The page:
Submitted June 5, 1873
Decided September 23, 1873
M. Fairchild for the appellant.
J.W. Martin H.K. Sharpe for the respondent.
This action was commenced in June, 1869, by Thomas Wood, plaintiff's intestate, against Hugh E. Fairley and James M. Fairley, to recover a balance alleged to be due upon a joint and several promissory note for $293 made by them, payable to Wood or bearer one year after date, with use. The note was dated March 31, 1853, sixteen years before the commencement of this action. The defendants interposed the defence of the statute of limitations. The court below sustained the defence as to the defendant, James M. Fairley, and no question now arises in respect to his liability. As to the defendant, Hugh E. Fairley, the case was submitted to the jury, who found against him. It appeared upon the trial that in April, 1857, Hugh E. Fairley delivered to Wood a promissory note made by John M. Dennison and Andrew Dennison, dated March 26, 1857, for $100, payable on the first of January, then next, to said Fairley or bearer, and took from Wood a receipt therefor, "to apply on a certain note which I hold against the aforesaid Hugh E. Fairley and James Fairley, when collected." Upon this note of the Dennisons, payments of interest were made by them to Wood from time to time; and the principal was paid, according to the testimony of Dennison, in November, 1862, and, according to the testimony of Wood, in November, 1863. Fairley was not present at this payment. The court charged the jury that the payments made by Dennison on the note described in the receipt had the same effect to take the case out of the statute of limitations against the defendant, as if made by the defendant with his own hand upon the note in suit; and that if the jury found that the last payment made by Dennison upon his note was made in November, 1863, the plaintiff was entitled to recover, notwithstanding the defence of the statute of limitations. This portion of the charge was excepted to.
The effect of a part payment in taking a case out of the operation of the statute of limitations, or rather in enlarging the time during which an action may be brought, is not derived from any statutory provision, but results from the decisions of the courts, and depends wholly upon the reason of those decisions. The reason is that a part payment made on account of a claim is an acknowledgment by the debtor of his liability for the whole demand; and from this acknowledgment a new promise on his part to pay the residue is implied. The undertaking of the debtor, as to the unpaid part of the debt, is thus, by a legal presumption, renewed and made to date from the time of the part payment. The origin of this doctrine is clearly set forth in the opinion of BRONSON, J., in the case of Van Keuren v. Parmelee ( 2 N.Y., 523). It is obvious that to bring a case within the reason of the rule the part payment must have been made by the party to be charged with the effect of it, or an agent authorized thus to charge him. It has accordingly been held that a payment by one of several joint debtors, is not sufficient to revive the demand as to the others ( Van Keuren v. Parmelee, supra), and that it makes no difference, in this respect, whether the payment was made before or after the demand had been barred by the statute ( Shoemaker v. Benedict, 11 N.Y., 176), the decision of Lord MANSFIELD to the contrary in the leading case of Whitcomb v. Whiting (Doug., 652), and the cases which have followed it, being overruled. It is also established that a part payment by a surety does not revive the demand against the principal, unless made at the express request of the principal ( Winchell v. Hicks, 18 N.Y., 558), and that a part payment, by assignees of an insolvent debtor, does not revive the demand against the debtor ( Pickett v. Leonard, 34 N.Y., 175), nor a payment by an executor or administrator. ( McLaren v. McMartin, 36 N.Y., 88.) The reasoning of these cases determines that a part payment, whether made before or after the debt is barred by the statute, does not revive the contract, unless made by the debtor himself or by some one having authority to make a new promise on his behalf for the residue. This is illustrated by the distinction between a part payment made by a partner during the continuance of the partnership, and one made by him after dissolution. ( Bell v. Morrison, 1 Peters, 351; approved by this court in 2 N.Y., 533.)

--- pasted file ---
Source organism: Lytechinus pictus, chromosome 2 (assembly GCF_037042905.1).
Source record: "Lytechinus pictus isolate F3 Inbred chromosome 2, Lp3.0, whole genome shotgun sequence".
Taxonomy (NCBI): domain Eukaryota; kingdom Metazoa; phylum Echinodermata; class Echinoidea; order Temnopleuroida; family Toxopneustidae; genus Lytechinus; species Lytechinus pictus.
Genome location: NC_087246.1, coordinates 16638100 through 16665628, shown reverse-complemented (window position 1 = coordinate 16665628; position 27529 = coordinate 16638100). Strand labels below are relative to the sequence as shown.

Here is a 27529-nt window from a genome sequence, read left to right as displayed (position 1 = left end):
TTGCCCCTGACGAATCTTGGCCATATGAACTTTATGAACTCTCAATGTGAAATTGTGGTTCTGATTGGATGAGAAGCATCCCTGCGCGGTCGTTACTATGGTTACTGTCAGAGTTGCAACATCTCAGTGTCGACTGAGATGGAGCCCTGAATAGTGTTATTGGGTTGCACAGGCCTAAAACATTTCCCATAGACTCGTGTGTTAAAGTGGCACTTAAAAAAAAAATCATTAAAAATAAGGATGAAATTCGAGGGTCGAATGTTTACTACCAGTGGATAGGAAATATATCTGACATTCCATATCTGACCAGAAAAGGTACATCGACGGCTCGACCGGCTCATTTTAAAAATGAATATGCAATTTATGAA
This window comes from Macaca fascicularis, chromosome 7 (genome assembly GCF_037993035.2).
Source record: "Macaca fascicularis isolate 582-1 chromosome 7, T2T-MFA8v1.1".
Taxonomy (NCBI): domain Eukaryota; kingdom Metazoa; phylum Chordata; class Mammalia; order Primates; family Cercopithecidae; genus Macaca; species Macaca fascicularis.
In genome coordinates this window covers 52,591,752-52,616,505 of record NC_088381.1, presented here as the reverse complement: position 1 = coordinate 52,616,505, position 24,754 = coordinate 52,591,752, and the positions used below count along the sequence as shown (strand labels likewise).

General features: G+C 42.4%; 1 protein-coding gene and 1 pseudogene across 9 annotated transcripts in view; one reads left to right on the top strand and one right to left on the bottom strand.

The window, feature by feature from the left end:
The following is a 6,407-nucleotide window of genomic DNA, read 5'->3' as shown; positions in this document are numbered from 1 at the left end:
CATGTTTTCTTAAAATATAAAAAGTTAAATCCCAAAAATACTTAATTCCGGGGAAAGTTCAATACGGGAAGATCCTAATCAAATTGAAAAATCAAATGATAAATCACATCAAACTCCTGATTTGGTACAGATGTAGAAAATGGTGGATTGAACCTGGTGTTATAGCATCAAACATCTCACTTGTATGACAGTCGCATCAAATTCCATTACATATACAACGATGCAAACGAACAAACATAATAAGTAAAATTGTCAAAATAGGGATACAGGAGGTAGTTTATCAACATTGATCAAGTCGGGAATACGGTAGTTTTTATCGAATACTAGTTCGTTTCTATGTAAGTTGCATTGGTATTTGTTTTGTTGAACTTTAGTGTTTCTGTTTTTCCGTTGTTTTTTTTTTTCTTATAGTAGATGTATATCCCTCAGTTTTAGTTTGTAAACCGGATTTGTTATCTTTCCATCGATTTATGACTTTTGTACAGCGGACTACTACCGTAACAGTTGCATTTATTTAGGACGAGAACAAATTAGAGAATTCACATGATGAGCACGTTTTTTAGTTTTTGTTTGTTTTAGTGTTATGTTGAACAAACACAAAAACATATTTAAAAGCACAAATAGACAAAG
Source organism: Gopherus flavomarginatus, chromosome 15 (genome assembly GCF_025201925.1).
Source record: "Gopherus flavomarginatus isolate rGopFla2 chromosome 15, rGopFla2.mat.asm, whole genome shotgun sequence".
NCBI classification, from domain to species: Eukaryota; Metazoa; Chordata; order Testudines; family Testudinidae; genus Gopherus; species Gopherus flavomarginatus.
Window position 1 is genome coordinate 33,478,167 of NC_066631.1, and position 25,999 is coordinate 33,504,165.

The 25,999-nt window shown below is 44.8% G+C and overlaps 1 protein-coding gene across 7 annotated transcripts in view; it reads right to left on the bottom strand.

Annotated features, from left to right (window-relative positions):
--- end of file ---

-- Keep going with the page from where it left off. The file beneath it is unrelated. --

The provision of section 110 of the Code does not change the nature or effect of a part payment. It merely recognizes and continues the rule as established by the decisions.
The payment in the present case was not made by the debtor, nor, so far as the facts are established by the verdict, with his knowledge, but by one whose obligation had been transferred several years previously to the creditor as security for the debt. The payment was not made until years after this collateral obligation had matured. There could, consequently, be no implied authority to make the payment at the time it was made. It is impossible to spell out of the transaction any new promise of the debtor, contemporaneous with the part payment, to pay the residue of the debt.
Facts were sworn to by the plaintiff which, if they had been submitted to the jury and found in his favor, would have established the express assent of the defendant to this payment and a liquidation by him of the amount to be credited on the note in suit. But these facts were controverted and were not submitted to the jury; and the instruction of the judge authorized them to render a verdict for the plaintiff even though they should disbelieve his evidence in that respect. That evidence cannot, therefore, avail the plaintiff on this appeal.
There must be a new trial, with costs to abide the event.
All concur, except GROVER, J., dissenting, and CHURCH, Ch. J., not voting.